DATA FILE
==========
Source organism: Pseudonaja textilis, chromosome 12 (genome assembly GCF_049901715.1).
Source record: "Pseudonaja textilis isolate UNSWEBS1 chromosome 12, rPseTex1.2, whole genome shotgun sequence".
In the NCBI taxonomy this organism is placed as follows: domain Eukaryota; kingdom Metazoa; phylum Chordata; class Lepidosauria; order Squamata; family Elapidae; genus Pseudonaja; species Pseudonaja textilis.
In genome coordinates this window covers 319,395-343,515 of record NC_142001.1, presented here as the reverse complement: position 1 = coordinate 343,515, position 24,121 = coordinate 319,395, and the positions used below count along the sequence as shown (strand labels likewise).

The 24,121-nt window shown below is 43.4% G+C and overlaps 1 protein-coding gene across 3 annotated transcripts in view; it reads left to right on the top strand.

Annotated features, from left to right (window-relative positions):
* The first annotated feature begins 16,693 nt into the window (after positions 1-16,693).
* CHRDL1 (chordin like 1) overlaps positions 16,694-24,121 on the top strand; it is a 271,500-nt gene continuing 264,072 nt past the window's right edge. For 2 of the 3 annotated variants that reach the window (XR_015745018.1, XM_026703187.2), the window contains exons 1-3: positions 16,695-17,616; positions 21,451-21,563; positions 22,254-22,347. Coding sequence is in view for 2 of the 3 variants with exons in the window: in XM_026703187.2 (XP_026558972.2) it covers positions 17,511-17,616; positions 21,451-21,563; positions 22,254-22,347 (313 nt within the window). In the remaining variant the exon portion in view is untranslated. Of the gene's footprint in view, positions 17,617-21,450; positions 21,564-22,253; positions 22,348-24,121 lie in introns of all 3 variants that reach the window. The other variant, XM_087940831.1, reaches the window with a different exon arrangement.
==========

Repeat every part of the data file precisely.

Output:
Source organism: Pseudonaja textilis, chromosome 12 (genome assembly GCF_049901715.1).
Source record: "Pseudonaja textilis isolate UNSWEBS1 chromosome 12, rPseTex1.2, whole genome shotgun sequence".
In the NCBI taxonomy this organism is placed as follows: domain Eukaryota; kingdom Metazoa; phylum Chordata; class Lepidosauria; order Squamata; family Elapidae; genus Pseudonaja; species Pseudonaja textilis.
In genome coordinates this window covers 319,395-343,515 of record NC_142001.1, presented here as the reverse complement: position 1 = coordinate 343,515, position 24,121 = coordinate 319,395, and the positions used below count along the sequence as shown (strand labels likewise).

The 24,121-nt window shown below is 43.4% G+C and overlaps 1 protein-coding gene across 3 annotated transcripts in view; it reads left to right on the top strand.

Annotated features, from left to right (window-relative positions):
* The first annotated feature begins 16,693 nt into the window (after positions 1-16,693).
* CHRDL1 (chordin like 1) overlaps positions 16,694-24,121 on the top strand; it is a 271,500-nt gene continuing 264,072 nt past the window's right edge. For 2 of the 3 annotated variants that reach the window (XR_015745018.1, XM_026703187.2), the window contains exons 1-3: positions 16,695-17,616; positions 21,451-21,563; positions 22,254-22,347. Coding sequence is in view for 2 of the 3 variants with exons in the window: in XM_026703187.2 (XP_026558972.2) it covers positions 17,511-17,616; positions 21,451-21,563; positions 22,254-22,347 (313 nt within the window). In the remaining variant the exon portion in view is untranslated. Of the gene's footprint in view, positions 17,617-21,450; positions 21,564-22,253; positions 22,348-24,121 lie in introns of all 3 variants that reach the window. The other variant, XM_087940831.1, reaches the window with a different exon arrangement.